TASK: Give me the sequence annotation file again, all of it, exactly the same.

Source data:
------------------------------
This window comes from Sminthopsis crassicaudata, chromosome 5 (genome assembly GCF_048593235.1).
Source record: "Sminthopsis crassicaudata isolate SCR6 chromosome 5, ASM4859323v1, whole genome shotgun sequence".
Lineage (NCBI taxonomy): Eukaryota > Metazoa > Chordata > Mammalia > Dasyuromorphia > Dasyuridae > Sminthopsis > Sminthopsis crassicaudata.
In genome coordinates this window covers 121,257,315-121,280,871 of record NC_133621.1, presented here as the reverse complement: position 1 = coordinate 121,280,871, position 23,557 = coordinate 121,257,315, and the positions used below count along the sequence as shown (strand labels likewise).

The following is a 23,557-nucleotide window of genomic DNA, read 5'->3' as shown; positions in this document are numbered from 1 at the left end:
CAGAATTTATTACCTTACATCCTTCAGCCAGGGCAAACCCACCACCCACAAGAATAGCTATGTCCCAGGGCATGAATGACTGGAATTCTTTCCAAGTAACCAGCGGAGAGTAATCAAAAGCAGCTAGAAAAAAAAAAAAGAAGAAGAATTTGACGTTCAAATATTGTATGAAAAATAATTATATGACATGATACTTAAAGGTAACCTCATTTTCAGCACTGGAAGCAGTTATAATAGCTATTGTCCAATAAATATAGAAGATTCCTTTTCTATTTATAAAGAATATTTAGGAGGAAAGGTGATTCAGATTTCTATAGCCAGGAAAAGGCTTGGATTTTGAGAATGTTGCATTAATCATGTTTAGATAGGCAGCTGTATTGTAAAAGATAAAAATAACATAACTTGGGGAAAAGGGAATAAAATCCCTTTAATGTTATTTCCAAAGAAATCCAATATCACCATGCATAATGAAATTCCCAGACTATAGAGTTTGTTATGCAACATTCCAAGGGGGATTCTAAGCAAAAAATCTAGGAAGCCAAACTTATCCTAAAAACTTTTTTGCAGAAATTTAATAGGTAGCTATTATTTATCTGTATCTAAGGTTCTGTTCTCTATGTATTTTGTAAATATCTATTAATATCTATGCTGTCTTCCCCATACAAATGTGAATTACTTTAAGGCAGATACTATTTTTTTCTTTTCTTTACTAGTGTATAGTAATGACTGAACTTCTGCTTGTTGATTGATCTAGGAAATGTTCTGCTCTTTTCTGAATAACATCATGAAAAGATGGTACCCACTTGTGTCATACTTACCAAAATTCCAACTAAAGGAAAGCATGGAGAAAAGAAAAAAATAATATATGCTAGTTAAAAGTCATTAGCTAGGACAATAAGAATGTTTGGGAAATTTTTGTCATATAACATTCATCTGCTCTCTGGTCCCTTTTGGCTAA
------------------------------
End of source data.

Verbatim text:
This window comes from Sminthopsis crassicaudata, chromosome 5 (genome assembly GCF_048593235.1).
Source record: "Sminthopsis crassicaudata isolate SCR6 chromosome 5, ASM4859323v1, whole genome shotgun sequence".
Lineage (NCBI taxonomy): Eukaryota > Metazoa > Chordata > Mammalia > Dasyuromorphia > Dasyuridae > Sminthopsis > Sminthopsis crassicaudata.
In genome coordinates this window covers 121,257,315-121,280,871 of record NC_133621.1, presented here as the reverse complement: position 1 = coordinate 121,280,871, position 23,557 = coordinate 121,257,315, and the positions used below count along the sequence as shown (strand labels likewise).

The following is a 23,557-nucleotide window of genomic DNA, read 5'->3' as shown; positions in this document are numbered from 1 at the left end:
CAGAATTTATTACCTTACATCCTTCAGCCAGGGCAAACCCACCACCCACAAGAATAGCTATGTCCCAGGGCATGAATGACTGGAATTCTTTCCAAGTAACCAGCGGAGAGTAATCAAAAGCAGCTAGAAAAAAAAAAAAGAAGAAGAATTTGACGTTCAAATATTGTATGAAAAATAATTATATGACATGATACTTAAAGGTAACCTCATTTTCAGCACTGGAAGCAGTTATAATAGCTATTGTCCAATAAATATAGAAGATTCCTTTTCTATTTATAAAGAATATTTAGGAGGAAAGGTGATTCAGATTTCTATAGCCAGGAAAAGGCTTGGATTTTGAGAATGTTGCATTAATCATGTTTAGATAGGCAGCTGTATTGTAAAAGATAAAAATAACATAACTTGGGGAAAAGGGAATAAAATCCCTTTAATGTTATTTCCAAAGAAATCCAATATCACCATGCATAATGAAATTCCCAGACTATAGAGTTTGTTATGCAACATTCCAAGGGGGATTCTAAGCAAAAAATCTAGGAAGCCAAACTTATCCTAAAAACTTTTTTGCAGAAATTTAATAGGTAGCTATTATTTATCTGTATCTAAGGTTCTGTTCTCTATGTATTTTGTAAATATCTATTAATATCTATGCTGTCTTCCCCATACAAATGTGAATTACTTTAAGGCAGATACTATTTTTTTCTTTTCTTTACTAGTGTATAGTAATGACTGAACTTCTGCTTGTTGATTGATCTAGGAAATGTTCTGCTCTTTTCTGAATAACATCATGAAAAGATGGTACCCACTTGTGTCATACTTACCAAAATTCCAACTAAAGGAAAGCATGGAGAAAAGAAAAAAATAATATATGCTAGTTAAAAGTCATTAGCTAGGACAATAAGAATGTTTGGGAAATTTTTGTCATATAACATTCATCTGCTCTCTGGTCCCTTTTGGCTAA